Well, technically, it’s 2:25 am, but there’s no song with those lyrics, (matchbox 20) plus I figure it’ll be 3 am before I’m done…;)

Insomnia, having left me in peace for a week, has paid me a visit once more. To be fair though, insomnia is really only the result of my unable-to-let-go-and-just-accept-what-is mind. Sometimes, I realise, I am far less being, and much more human.

I miss my Kingston. I miss being close to him. I miss intimacy. I miss touch. I miss being his mother. Much as I despise all these security-blanket labels we identify ourselves with (I am a teacher, lawyer, activist, husband, wife, daughter, sister, friend, parent), I am a mother. And I miss all the things that go with being a mother. It feels like a massive chunk of me has been ripped out, and I am left with this gaping nothingness in my soul.

I miss hugs. I miss tickles. I miss holding him in my arms. I miss ruffling his hair. I miss bedtime. I miss packing school lunches. I miss seeing him off at the school gate with “What’s your only job today?” and his reply “To be awesome”. I miss feeding the ducks. I miss going for fishcakes. I miss spraypainting everything red (his favourite colour). I miss giant chalk drawings on the paving outside. I miss “art-ing”. I miss mixing and making pancakes. I miss picking up sticks. I miss making fires. I miss seeing the world through his eyes. I miss uncovering wonders in the tiniest of things. I miss explaining things to him. I miss reminding him that there’s enough for everyone. I miss watching him make his way through the marvel that is each day. I miss his fascination. I miss his enthusiasm. I miss his intensity. I miss his little hand in mine.  I miss him so much.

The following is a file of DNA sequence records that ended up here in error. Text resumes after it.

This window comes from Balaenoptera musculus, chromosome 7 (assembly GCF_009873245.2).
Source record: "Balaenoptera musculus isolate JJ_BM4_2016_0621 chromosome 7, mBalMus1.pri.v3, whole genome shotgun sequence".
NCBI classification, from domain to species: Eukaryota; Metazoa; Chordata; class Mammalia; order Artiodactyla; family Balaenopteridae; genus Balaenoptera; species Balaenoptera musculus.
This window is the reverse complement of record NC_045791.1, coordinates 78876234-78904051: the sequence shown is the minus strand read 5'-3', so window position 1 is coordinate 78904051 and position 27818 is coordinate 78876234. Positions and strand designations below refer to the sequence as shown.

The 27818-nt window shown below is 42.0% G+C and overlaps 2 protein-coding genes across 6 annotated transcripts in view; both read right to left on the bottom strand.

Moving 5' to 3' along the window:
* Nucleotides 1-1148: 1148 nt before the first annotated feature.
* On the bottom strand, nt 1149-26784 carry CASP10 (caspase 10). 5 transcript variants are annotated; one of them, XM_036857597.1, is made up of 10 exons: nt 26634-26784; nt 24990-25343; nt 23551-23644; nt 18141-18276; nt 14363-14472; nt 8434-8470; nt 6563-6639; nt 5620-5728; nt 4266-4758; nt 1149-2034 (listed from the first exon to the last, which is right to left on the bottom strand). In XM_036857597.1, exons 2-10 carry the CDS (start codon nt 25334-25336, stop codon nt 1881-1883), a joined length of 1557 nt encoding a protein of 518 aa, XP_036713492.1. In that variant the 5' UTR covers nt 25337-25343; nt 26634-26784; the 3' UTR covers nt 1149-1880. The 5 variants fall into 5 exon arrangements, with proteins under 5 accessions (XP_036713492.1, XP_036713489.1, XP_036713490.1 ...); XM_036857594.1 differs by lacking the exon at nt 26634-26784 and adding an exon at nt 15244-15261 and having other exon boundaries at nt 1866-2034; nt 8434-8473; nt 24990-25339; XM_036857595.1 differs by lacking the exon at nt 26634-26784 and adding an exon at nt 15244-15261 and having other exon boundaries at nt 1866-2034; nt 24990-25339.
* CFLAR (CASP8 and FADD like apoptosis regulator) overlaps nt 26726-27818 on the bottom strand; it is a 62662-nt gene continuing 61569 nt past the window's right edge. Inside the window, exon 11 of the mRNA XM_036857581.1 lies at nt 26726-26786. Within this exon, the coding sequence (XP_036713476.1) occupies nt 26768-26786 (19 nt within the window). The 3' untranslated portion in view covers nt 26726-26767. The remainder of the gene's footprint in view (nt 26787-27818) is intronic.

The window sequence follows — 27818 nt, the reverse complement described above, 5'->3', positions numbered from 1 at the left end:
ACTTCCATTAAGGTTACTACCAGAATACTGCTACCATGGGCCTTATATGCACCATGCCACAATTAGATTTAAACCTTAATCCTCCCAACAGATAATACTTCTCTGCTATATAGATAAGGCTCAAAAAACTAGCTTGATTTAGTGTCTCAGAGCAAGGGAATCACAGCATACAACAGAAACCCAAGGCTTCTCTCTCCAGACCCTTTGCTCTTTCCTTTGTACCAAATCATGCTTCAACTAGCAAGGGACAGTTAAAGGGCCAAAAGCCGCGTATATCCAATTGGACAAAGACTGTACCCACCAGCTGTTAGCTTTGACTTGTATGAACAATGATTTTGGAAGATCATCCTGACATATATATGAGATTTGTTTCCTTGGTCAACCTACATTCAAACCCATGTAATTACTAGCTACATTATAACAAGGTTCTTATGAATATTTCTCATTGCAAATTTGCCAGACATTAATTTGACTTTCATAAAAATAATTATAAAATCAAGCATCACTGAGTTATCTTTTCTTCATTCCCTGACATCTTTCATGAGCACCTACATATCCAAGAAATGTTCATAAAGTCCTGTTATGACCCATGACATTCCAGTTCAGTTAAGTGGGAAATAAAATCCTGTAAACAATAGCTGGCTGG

And man do I feel conflicted. Because I love being here, and every so often, actually, quite often, I am able to be here-now, and I love it. I love my new surroundings. I have fun. I am happy. I do awesome stuff.I meet awesome people. I am blissful. I think I owe it to my Kingston, and to me, to be awesome. Otherwise, how can I even begin to justify this separation? What is all this missing for?  (A means to an end – winning this court battle, getting him back, getting him here with me – sure. And in order to attain that, I need to be awesome. I need to kick serious arse at this. I need to excel. What is a unarguably true and clear to me – that Kingston is better off by my side than anywhere else on earth – should become undeniable to the powers that be. ) But, every single moment of awe at where I find myself and every single moment of awe at what I find myself experiencing and every single moment of awe at who I find myself being and becoming, is filled with equal parts delight and despair.

My monkey boy would love this all just as much, more even, than I do.

I try to read my favourite book, “Jonathan Livingston Seagull”, at least once a week. Mainly for this quote:

“Can miles truly separate you from friends….If you want to be with someone you love, aren’t you already there?”

And then I do all that I can do from where I find myself, so far away from him, I behold him, in my heart. And I take in all my surroundings, and I embrace every experience with extra wonder, on his behalf too. All I can do is live by what I have taught him: “Don’t forget to be awesome”. But sometimes, at 3 in the morning, I’m caught off guard and I forget to be awesome. And I cry. A lot.